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U.S. Chamber of Commerce Calls for Greater Support and Investments for Child Care to Spur Economic Recovery

News June 3, 2021

America’s economic success will depend on a high-quality, affordable child care system that allows parents to enter, re-enter, and stay in the workforce. Underscoring just how important child care is to our economy, particularly America’s economic recovery from the COVID-19 pandemic, U.S. Chamber of Commerce Executive Vice President Neil Bradley pointed to the nation’s child care crisis as a key barrier preventing people from entering the workforce. 

At an event this week devoted to generating ideas for revitalizing America’s labor force participation, Bradley noted, “For working parents, access to affordable child care is a key ingredient to be able to enter or return to the workforce… It was an issue pre-pandemic; it’s been exacerbated by the pandemic: closures in in-person schooling, child care centers that have closed, lack of available workers for child care centers that are open.”

Linda Smith, the director of the Early Childhood Initiative at the Bipartisan Policy Center, joined Neil Bradley during the panel to provide expertise on the recently passed relief funding for the child care industry and the ways it could be implemented by states to encourage economic recovery.

The event comes as the U.S. Chamber of Commerce launched advocacy efforts calling on advocates and business leaders to contact their elected officials to “help reduce child care costs for parents returning to the workforce,” among other ideas

As America recovers from the COVID-19 pandemic, parents, especially mothers, are struggling to re-enter the workforce or get ahead in their careers. One of the biggest challenges facing them is a lack of child care, made worse by pandemic-related closures and price increases. Consider the following facts about the impact of the pandemic:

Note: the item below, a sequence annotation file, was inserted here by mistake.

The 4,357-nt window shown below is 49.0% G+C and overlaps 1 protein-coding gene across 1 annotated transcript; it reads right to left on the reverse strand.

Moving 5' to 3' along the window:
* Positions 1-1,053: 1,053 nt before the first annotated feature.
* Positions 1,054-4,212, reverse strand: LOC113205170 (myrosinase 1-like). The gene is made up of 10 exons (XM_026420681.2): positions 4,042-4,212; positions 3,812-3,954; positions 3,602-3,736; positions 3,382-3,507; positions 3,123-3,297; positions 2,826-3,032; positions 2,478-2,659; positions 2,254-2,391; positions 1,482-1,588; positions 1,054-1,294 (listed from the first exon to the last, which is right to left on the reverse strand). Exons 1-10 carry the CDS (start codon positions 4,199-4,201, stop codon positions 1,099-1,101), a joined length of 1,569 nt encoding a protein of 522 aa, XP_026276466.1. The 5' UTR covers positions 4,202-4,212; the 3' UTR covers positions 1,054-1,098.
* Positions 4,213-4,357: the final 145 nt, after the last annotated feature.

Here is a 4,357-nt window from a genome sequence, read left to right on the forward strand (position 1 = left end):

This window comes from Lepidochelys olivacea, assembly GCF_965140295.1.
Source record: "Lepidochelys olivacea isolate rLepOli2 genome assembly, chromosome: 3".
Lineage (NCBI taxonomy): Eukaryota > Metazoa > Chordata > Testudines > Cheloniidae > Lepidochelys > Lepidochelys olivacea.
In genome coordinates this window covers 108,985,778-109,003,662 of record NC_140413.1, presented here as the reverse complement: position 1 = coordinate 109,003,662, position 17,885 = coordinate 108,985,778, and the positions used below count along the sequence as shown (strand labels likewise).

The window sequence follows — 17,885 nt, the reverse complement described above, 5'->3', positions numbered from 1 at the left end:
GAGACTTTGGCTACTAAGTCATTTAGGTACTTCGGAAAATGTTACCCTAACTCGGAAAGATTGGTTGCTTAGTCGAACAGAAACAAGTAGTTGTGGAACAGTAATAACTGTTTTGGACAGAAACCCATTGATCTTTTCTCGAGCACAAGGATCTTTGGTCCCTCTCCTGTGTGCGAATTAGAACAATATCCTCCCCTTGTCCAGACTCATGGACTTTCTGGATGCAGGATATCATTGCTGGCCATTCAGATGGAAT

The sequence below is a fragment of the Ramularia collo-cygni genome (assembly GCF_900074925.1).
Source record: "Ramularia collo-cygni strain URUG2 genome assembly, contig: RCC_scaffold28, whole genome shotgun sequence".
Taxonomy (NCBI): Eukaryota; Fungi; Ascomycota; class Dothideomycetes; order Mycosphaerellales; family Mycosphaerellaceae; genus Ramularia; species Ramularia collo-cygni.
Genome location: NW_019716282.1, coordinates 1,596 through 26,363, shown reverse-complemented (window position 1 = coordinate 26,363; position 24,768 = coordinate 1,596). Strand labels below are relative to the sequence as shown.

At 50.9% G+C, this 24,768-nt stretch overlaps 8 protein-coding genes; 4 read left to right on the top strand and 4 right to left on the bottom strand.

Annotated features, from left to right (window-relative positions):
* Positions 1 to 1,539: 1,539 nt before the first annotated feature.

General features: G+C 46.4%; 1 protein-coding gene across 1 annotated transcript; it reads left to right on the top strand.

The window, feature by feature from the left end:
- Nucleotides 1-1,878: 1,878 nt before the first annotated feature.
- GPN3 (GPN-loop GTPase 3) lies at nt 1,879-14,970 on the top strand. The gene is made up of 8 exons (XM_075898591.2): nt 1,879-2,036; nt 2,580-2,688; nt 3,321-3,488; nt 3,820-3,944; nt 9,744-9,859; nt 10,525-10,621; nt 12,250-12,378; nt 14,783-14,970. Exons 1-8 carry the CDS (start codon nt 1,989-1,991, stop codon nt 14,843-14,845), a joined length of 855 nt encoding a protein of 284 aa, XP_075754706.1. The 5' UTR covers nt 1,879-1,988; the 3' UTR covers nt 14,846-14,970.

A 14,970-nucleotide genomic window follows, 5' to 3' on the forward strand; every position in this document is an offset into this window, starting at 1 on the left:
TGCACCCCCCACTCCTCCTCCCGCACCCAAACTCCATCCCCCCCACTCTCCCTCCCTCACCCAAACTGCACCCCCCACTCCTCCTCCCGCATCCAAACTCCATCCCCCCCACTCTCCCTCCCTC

• 50% of parents who have not returned to work cite child care as a hindrance;
  • When asked what factors contributed to employees leaving the workforce, 50% of employers cited child care concerns;
  • 1.3 million mothers dropped out of the workforce when covid depleted child care choices;
  • States are losing hundreds of millions of dollars in economic activity due to child care breakdowns;
  • Women are more likely to have declined a new job opportunity than men (13% vs. 7%) and more likely to have left the workforce (9% vs 2%).

Additionally, as part of the America Works initiative, the U.S. Chamber of Commerce introduced the America Works Agenda, which includes a framework for state and federal lawmakers to expand access to child care for working parents and investing in America’s workforce needs.

Earlier this year, FFYF released its Blueprint for Progress, offering Congress and the Biden administration insight into opportunities, big and small, to support early learning and care programs for children from birth through age five. The sweeping resource provides a true blueprint for lawmakers with policy proposals to address access, affordability, and quality in child care and early learning, outlining wide-ranging solutions that fit squarely into the various legislative vehicles Congress might pursue, from infrastructure, to tax reform, to annual funding bills, to budget reconciliation, and more. The Blueprint is online at

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